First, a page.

Catt's views on digital logic Catt has a long-standing dispute about "exclusive-or" in Boolean algebra. He has noted that "and", "or", "exclusive-or" (and their inverses) are the six functions out of the 16 possible functions of two Boolean inputs for which A op B is the same as B op A. Catt calls this "symmetric", and complains that Boolean algebra deals with "and" and "or" and ignores "ex-or". He appears to have been arguing this since his IC design days, when he apparently failed to convince his boss of the business case for having an EXOR function in the product range. (De Morgan's Laws state that a "positive-logic AND" is a "negative-logic OR" and vice versa.)
Seriously, what part of this is misrepresenting Catt's views? Most of it is verbatim from your preferred edit. Next, for the criticism section, please give some detail on my revision:
Current status of Catt's ideas
The view of Catt's ideas by mainstream physicists is that his earlier work on digital logic circuits is of value, but his later ideas about electromagnetism are incorrect. Because Catt's views have been expressed mainly in popular-press articles, self-published books, and on informal Internet forums, mainstream physicists view Catt's ideas, to the extent that they have heard of them, as pseudophysics. In particular, the fact that Catt's views are not expressed in compact mathematical form (Catt's view is that the use of mathematics in physics is "skillful manipulation of meaningless symbols") means that, in the conventional view, his work is out of the scope of conventional physics and cannot make reliable predictions to compare to experiments. Catt claims that there are some workers who are beginning to re-evaluate his ideas on the transmission-line representation of the capacitor in order to achieve better modelling of these components.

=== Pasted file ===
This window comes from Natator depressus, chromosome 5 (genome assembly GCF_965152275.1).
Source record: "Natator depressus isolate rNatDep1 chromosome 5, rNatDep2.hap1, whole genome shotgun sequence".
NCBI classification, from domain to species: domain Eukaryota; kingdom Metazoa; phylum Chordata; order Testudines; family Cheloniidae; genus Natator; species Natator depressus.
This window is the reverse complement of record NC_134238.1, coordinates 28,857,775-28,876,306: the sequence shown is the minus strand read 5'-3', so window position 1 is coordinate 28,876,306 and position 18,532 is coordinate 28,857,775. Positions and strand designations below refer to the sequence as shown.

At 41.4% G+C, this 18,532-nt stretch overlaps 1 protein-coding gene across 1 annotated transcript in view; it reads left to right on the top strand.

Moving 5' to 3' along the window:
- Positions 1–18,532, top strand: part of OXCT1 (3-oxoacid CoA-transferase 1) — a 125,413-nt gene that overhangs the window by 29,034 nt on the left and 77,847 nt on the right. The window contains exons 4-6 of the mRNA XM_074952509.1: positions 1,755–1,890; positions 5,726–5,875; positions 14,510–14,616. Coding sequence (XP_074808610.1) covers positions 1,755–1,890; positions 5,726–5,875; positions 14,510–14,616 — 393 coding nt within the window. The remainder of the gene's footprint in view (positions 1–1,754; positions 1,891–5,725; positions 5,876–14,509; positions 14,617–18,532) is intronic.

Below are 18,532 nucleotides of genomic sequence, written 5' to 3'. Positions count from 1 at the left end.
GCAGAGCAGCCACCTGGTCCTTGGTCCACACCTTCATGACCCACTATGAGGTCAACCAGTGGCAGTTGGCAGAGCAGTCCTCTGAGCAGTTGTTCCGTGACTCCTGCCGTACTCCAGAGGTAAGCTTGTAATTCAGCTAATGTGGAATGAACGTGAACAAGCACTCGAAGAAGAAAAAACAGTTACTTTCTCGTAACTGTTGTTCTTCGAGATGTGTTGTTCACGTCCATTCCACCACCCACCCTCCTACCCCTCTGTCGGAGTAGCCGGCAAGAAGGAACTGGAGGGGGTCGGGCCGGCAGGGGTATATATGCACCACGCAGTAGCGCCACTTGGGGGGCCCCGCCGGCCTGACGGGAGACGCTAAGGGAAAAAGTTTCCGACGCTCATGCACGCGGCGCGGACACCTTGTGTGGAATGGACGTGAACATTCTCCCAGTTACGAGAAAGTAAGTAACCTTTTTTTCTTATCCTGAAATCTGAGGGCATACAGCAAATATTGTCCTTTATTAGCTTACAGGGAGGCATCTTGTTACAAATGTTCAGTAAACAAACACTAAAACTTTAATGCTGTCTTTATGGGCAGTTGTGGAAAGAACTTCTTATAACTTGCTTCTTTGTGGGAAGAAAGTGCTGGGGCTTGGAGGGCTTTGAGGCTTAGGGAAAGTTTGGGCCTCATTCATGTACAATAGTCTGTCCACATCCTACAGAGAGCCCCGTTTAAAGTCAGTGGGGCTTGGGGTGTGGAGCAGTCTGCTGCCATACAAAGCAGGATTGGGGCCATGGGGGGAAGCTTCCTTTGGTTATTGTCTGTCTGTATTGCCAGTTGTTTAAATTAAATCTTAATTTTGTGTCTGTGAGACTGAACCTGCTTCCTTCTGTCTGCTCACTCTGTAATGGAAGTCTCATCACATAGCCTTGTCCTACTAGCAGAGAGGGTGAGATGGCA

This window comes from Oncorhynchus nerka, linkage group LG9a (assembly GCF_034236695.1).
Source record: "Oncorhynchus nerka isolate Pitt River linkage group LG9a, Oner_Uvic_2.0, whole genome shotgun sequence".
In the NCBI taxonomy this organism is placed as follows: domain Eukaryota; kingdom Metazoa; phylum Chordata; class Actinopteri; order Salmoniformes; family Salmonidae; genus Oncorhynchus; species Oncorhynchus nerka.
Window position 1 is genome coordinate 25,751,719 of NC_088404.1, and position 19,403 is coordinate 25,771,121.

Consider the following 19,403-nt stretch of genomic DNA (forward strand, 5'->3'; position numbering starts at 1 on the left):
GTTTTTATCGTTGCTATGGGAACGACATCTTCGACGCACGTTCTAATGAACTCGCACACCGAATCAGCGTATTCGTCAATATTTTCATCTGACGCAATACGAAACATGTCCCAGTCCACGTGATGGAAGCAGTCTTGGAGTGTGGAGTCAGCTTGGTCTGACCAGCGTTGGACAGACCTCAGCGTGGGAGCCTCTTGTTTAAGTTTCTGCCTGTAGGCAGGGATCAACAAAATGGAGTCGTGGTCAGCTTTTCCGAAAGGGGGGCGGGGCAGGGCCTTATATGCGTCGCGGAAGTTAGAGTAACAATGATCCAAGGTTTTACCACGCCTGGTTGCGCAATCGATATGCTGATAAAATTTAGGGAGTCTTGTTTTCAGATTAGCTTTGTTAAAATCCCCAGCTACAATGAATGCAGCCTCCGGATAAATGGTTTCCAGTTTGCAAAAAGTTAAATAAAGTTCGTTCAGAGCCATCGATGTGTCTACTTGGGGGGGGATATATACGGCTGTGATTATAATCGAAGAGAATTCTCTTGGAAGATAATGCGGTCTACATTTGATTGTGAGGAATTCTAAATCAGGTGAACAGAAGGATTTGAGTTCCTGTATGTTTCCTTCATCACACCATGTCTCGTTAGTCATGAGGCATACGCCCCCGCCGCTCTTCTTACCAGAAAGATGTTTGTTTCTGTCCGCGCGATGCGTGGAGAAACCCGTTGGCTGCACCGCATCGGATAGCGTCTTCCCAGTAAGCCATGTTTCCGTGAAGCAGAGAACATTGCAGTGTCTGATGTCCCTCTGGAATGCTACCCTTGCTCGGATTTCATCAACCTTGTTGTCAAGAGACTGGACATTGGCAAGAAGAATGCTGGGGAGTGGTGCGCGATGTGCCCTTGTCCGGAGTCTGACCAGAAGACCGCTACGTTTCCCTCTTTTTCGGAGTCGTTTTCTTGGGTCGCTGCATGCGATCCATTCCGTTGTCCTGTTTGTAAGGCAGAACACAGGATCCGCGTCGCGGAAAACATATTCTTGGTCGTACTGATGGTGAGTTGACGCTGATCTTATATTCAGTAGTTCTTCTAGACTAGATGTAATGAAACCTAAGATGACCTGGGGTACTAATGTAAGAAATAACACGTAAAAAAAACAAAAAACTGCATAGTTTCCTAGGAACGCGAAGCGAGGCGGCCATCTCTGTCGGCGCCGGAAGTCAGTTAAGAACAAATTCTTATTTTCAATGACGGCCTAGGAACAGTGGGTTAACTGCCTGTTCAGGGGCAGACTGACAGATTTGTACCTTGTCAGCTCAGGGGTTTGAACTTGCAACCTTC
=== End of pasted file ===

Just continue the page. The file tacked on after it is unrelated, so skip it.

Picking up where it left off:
That looks pretty reality-based to me, Photocopier. It is a fact that Catt's views are expressed mainly on his webpages; that Electronics World and Wireless World were both an edited popular-electronics magazines, not peer-reviewed journals. It is a fact that Catt's views on the nature of electromagnetism are mostly ignored and rejected by the mainstream; Catt himself seems to complain about this, which seems to confirm it as a fact (even if it's a fact he doesn't like ... but "facts you don't like" are not to be excluded from Wikipedia; wikipedia is not advertising, is not a personal homepage.) Note, also, that the paragraph above does not disparage anything Catt may or may not say about circuit design, practical aspects of crosstalk, etc.. It simply reports the plain and simple fact that Catt is an outsider and that essentially all mainstream physicists disagree with him. Bm gub 14:23, 26 July 2007 (UTC)